What the Beaches of Normandy Look Like, Then and Now
Seventy years ago today, on June 6, 1944, the largest seaborne invasion in human history rocked Normandy, France. Over 156,000 Allied troops slammed some 50,350 German defenders along one of the most heavily fortified positions ever constructed. While the Allies failed to achieve their objectives on day one, taking 12,000 casualties including 4,414 confirmed dead, the beachhead they established became the corridor Allied troops used to defeat Nazi forces on the Western Front.
CNN reported "As of last year, more than 1.7 million Americans who served during World War II were still alive. That number is dwindling rapidly." Veteran Joe Steimel, in his 90s, sums it up thusly: "Hon, I'm not getting any younger."
Here's the battlefield that was, and the beach that is, as a tribute to the American veterans who along with their Allied comrades liberated Europe from the Nazis.
1. June, 1944: U.S. troops wait to leave Weyland for Operation Overlord.
2. May, 1944: Ammunition stored in the town of Moreton-in-Marsh before D-Day.
3. June, 1944: American craft and personnel at Omaha Beach, during the first stages of the Allied invasion of Europe.
4. June, 6, 1944: Royal Marine Commandos (Headquarters, 4th Special Service) make their way onshore.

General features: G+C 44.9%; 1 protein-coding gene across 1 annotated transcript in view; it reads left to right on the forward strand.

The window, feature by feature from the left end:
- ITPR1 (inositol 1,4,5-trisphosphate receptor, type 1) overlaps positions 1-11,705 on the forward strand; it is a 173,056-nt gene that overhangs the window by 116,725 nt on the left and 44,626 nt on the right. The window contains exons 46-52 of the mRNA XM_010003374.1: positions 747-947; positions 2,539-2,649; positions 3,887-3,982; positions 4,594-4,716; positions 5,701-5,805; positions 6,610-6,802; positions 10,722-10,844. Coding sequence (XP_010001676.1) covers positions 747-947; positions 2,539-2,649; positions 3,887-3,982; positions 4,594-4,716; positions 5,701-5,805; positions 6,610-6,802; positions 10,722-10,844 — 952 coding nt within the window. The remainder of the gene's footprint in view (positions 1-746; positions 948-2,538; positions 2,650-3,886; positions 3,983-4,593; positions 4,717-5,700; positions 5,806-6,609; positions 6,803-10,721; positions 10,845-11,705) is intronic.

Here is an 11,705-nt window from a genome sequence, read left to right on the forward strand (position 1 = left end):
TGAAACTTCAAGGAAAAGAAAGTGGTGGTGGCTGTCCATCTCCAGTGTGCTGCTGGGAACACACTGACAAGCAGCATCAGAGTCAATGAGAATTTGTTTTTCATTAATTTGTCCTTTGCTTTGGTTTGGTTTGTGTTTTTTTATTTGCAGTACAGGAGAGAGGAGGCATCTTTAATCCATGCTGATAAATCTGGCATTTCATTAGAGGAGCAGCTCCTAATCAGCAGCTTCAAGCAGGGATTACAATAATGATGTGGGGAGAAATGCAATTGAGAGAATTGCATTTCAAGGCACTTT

5. June, 6, 1944: 3rd Canadian Infantry Division troops land at Juno Beach, where 340 Canadian soldiers died.
6. 1944: A French armored column liberates Sainte-Mère-Église.
7. June, 6, 1944: A Canadian soldier directs traffic in Bernières-sur-Mer, near the landing site of 14,000 Canadian troops at Juno Beach.
8. July 1944: U.S. troops drive through the ruins of Saint-Lo.
9. June 1944: Nazi forces held prisoner by the British 2nd Army on Juno Beach.
For more then-and-now photos of World War 2 and the Allied invasion of Normandy, check out this retrospective at NBC News. If you'd like to spend part of today learning about World War II, here are 10 ways to learn more about America's biggest war. A heartwarming video of a Delta agent serenading a large group of World War II veterans boarding a plane to Paris is here. And for a perspective-challenging critical read on the context surrounding the American entry into World War II, pacifist and theology professor Ted Grimsrund has a thought-provoking piece here.
As for us civilians reflecting on history today, all we can do remember and praise the incredible sacrifice endured by our forefathers — and perhaps imagine from these photos how devastating the conflict they fought in would look today. Let's hope it never comes to this again.
An earlier version of this article did not cite CNN by name and did not include quotes around the phrase "As of last year, more than 1.7 million Americans who served during World War II were still alive. That number is dwindling rapidly." The story has been updated to fully attribute CNN's language.